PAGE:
Aims: Female sex is considered an independent risk factor of transvenous leads extraction (TLE) procedure. The aim of the study was to evaluate the effectiveness of TLE in women compared with men. Methods and results: A post hoc analysis of risk factors and effectiveness of TLE in women and men included in the ESC-EHRA EORP ELECTRa registry was conducted. The rate of major complications was 1.96% in women vs. 0.71% in men; P = 0.0025. The number of leads was higher in men (mean 1.89 vs. 1.71; P < 0.0001) with higher number of abandoned leads in women (46.04% vs. 34.82%; P < 0.0001). Risk factors of TLE differed between the sexes, of which the major were: signs and symptoms of venous occlusion [odds ratio (OR) 3.730, confidence interval (CI) 1.401-9.934; P = 0.0084], cumulative leads dwell time (OR 1.044, CI 1.024-1.065; P < 0.001), number of generator replacements (OR 1.029, CI 1.005-1.054; P = 0.0184) in females and the number of leads (OR 6.053, CI 2.422-15.129; P = 0.0001), use of powered sheaths (OR 2.742, CI 1.404-5.355; P = 0.0031), and white blood cell count (OR 1.138, CI 1.069-1.212; P < 0.001) in males. Individual radiological and clinical success of TLE was 96.29% and 98.14% in women compared with 98.03% and 99.21% in men (P = 0.0046 and 0.0098). Conclusion: The efficacy of TLE was lower in females than males, with a higher rate of periprocedural major complications. The reasons for this difference are probably related to disparities in risk factors in women, including more pronounced leads adherence to the walls of the veins and myocardium. Lead management may be key to the effectiveness of TLE in females.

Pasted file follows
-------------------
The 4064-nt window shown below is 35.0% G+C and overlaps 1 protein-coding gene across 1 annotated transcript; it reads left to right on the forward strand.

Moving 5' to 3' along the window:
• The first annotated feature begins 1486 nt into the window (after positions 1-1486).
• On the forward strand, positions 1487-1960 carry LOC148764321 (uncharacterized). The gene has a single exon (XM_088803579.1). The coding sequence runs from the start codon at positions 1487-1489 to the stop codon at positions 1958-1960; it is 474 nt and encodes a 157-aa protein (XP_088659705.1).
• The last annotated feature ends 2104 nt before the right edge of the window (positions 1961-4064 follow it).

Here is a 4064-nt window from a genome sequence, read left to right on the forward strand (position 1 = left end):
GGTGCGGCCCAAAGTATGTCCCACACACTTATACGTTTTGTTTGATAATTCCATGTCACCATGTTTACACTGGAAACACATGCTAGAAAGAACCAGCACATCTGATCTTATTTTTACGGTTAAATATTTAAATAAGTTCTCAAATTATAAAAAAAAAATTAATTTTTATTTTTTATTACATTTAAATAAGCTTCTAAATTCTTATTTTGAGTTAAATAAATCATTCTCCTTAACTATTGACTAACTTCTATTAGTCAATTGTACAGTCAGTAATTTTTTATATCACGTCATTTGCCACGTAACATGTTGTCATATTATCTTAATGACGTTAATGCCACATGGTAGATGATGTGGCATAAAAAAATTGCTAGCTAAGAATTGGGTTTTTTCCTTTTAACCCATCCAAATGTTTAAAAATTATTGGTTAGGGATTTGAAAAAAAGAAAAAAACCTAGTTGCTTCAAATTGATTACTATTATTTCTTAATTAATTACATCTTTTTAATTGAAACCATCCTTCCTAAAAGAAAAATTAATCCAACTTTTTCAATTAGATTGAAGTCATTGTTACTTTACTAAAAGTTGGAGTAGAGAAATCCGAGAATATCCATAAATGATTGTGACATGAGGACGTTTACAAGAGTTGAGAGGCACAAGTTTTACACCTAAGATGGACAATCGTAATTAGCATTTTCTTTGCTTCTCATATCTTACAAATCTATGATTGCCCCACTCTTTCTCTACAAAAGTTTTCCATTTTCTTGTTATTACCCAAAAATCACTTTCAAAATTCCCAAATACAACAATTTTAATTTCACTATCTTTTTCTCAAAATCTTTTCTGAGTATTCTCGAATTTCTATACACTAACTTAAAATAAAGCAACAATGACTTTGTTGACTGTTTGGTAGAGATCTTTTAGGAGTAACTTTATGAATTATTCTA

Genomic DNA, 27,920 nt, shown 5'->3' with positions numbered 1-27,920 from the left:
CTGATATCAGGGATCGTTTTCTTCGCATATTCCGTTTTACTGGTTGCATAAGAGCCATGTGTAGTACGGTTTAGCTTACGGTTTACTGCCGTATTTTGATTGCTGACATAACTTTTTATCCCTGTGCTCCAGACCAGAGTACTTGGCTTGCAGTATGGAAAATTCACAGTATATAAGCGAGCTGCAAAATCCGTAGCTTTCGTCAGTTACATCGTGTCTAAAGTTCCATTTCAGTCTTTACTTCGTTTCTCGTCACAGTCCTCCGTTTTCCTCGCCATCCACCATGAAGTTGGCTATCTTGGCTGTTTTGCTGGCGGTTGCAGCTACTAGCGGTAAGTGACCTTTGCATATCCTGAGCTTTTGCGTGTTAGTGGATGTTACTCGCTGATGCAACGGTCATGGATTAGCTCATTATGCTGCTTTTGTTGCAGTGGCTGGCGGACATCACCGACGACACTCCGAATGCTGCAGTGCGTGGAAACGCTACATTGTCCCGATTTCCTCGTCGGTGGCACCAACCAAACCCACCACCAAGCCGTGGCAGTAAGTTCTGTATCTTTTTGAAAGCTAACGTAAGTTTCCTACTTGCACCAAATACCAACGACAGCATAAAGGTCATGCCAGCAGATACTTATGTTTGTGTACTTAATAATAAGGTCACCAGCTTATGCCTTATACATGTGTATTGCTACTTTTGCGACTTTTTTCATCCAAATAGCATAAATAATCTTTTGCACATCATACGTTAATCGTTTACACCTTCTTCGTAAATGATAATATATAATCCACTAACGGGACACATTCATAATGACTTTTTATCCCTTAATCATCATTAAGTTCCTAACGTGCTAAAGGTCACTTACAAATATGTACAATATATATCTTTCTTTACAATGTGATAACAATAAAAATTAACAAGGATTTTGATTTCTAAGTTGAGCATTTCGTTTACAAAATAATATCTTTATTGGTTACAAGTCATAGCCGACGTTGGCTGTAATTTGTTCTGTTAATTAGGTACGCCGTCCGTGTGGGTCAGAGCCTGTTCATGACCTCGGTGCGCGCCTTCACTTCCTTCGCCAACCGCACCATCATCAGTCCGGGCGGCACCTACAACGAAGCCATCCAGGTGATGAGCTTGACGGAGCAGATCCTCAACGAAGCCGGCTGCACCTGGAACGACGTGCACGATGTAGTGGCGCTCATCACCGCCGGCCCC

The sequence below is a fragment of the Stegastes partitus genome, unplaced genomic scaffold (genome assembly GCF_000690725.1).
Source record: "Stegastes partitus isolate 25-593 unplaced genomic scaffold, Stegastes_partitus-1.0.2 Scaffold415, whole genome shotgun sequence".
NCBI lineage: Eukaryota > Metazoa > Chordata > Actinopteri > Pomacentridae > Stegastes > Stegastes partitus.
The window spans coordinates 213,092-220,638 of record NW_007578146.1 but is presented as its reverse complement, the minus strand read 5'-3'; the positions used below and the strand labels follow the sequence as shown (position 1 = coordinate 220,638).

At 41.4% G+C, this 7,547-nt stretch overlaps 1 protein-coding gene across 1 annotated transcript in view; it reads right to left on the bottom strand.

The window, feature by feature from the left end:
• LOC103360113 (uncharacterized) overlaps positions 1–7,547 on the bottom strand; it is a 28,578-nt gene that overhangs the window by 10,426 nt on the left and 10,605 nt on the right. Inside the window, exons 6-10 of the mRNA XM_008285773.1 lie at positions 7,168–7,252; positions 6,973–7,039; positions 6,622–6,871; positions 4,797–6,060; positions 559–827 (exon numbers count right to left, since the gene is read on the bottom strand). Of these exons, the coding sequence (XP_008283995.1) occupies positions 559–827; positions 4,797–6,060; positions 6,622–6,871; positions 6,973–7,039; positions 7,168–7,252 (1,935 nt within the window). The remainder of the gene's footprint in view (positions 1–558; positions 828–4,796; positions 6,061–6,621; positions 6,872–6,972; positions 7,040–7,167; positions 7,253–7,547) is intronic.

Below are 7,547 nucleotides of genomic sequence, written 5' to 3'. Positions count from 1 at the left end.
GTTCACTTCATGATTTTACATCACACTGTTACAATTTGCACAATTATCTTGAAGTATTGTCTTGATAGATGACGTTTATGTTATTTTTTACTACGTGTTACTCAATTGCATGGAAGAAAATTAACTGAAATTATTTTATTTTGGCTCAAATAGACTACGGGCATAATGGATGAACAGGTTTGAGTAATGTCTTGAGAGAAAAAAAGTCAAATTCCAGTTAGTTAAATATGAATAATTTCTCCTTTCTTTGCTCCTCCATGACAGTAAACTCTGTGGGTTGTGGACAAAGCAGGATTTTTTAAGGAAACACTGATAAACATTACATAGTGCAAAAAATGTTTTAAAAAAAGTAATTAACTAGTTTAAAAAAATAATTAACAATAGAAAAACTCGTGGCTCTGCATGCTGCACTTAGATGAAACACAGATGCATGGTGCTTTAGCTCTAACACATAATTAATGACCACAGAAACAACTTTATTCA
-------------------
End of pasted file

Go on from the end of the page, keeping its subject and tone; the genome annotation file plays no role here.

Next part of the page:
- Female sex
- Transvenous lead extraction
ASJC Scopus subject areas
- Cardiology and Cardiovascular Medicine
- Physiology (medical)